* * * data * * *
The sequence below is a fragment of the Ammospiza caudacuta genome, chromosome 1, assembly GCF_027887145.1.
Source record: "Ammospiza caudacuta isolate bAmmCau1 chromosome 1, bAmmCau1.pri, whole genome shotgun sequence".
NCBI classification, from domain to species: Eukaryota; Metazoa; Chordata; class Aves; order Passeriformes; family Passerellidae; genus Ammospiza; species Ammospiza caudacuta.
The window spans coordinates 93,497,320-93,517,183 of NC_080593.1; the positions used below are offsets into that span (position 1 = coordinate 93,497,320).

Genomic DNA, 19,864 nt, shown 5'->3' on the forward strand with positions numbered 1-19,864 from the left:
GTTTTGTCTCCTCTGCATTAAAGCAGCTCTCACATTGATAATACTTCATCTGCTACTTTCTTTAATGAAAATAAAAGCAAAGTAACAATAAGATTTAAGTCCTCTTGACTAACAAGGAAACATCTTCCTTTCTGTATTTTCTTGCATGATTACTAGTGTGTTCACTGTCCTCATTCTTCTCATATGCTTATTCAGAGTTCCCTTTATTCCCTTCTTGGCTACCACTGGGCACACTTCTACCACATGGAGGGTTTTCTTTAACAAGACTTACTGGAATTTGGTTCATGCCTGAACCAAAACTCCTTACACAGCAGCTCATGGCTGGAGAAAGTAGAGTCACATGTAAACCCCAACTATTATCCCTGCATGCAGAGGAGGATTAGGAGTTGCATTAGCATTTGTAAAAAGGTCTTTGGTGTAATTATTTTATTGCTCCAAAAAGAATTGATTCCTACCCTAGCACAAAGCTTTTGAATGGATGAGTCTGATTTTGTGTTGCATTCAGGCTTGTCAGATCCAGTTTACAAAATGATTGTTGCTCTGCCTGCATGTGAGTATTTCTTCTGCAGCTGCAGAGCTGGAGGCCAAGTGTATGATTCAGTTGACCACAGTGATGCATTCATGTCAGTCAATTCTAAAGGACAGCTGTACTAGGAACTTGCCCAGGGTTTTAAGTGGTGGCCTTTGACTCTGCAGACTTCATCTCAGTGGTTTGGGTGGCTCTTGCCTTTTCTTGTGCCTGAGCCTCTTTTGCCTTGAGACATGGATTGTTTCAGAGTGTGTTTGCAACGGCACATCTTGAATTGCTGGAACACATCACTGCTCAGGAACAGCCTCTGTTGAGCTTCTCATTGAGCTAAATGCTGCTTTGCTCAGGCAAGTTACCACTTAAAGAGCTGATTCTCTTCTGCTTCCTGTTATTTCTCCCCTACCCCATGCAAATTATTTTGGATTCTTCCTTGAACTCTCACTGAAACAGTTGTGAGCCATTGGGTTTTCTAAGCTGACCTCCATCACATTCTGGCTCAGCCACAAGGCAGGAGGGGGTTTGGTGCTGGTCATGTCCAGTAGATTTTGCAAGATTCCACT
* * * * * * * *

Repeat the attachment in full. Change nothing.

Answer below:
The sequence below is a fragment of the Ammospiza caudacuta genome, chromosome 1, assembly GCF_027887145.1.
Source record: "Ammospiza caudacuta isolate bAmmCau1 chromosome 1, bAmmCau1.pri, whole genome shotgun sequence".
NCBI classification, from domain to species: Eukaryota; Metazoa; Chordata; class Aves; order Passeriformes; family Passerellidae; genus Ammospiza; species Ammospiza caudacuta.
The window spans coordinates 93,497,320-93,517,183 of NC_080593.1; the positions used below are offsets into that span (position 1 = coordinate 93,497,320).

Genomic DNA, 19,864 nt, shown 5'->3' on the forward strand with positions numbered 1-19,864 from the left:
GTTTTGTCTCCTCTGCATTAAAGCAGCTCTCACATTGATAATACTTCATCTGCTACTTTCTTTAATGAAAATAAAAGCAAAGTAACAATAAGATTTAAGTCCTCTTGACTAACAAGGAAACATCTTCCTTTCTGTATTTTCTTGCATGATTACTAGTGTGTTCACTGTCCTCATTCTTCTCATATGCTTATTCAGAGTTCCCTTTATTCCCTTCTTGGCTACCACTGGGCACACTTCTACCACATGGAGGGTTTTCTTTAACAAGACTTACTGGAATTTGGTTCATGCCTGAACCAAAACTCCTTACACAGCAGCTCATGGCTGGAGAAAGTAGAGTCACATGTAAACCCCAACTATTATCCCTGCATGCAGAGGAGGATTAGGAGTTGCATTAGCATTTGTAAAAAGGTCTTTGGTGTAATTATTTTATTGCTCCAAAAAGAATTGATTCCTACCCTAGCACAAAGCTTTTGAATGGATGAGTCTGATTTTGTGTTGCATTCAGGCTTGTCAGATCCAGTTTACAAAATGATTGTTGCTCTGCCTGCATGTGAGTATTTCTTCTGCAGCTGCAGAGCTGGAGGCCAAGTGTATGATTCAGTTGACCACAGTGATGCATTCATGTCAGTCAATTCTAAAGGACAGCTGTACTAGGAACTTGCCCAGGGTTTTAAGTGGTGGCCTTTGACTCTGCAGACTTCATCTCAGTGGTTTGGGTGGCTCTTGCCTTTTCTTGTGCCTGAGCCTCTTTTGCCTTGAGACATGGATTGTTTCAGAGTGTGTTTGCAACGGCACATCTTGAATTGCTGGAACACATCACTGCTCAGGAACAGCCTCTGTTGAGCTTCTCATTGAGCTAAATGCTGCTTTGCTCAGGCAAGTTACCACTTAAAGAGCTGATTCTCTTCTGCTTCCTGTTATTTCTCCCCTACCCCATGCAAATTATTTTGGATTCTTCCTTGAACTCTCACTGAAACAGTTGTGAGCCATTGGGTTTTCTAAGCTGACCTCCATCACATTCTGGCTCAGCCACAAGGCAGGAGGGGGTTTGGTGCTGGTCATGTCCAGTAGATTTTGCAAGATTCCACT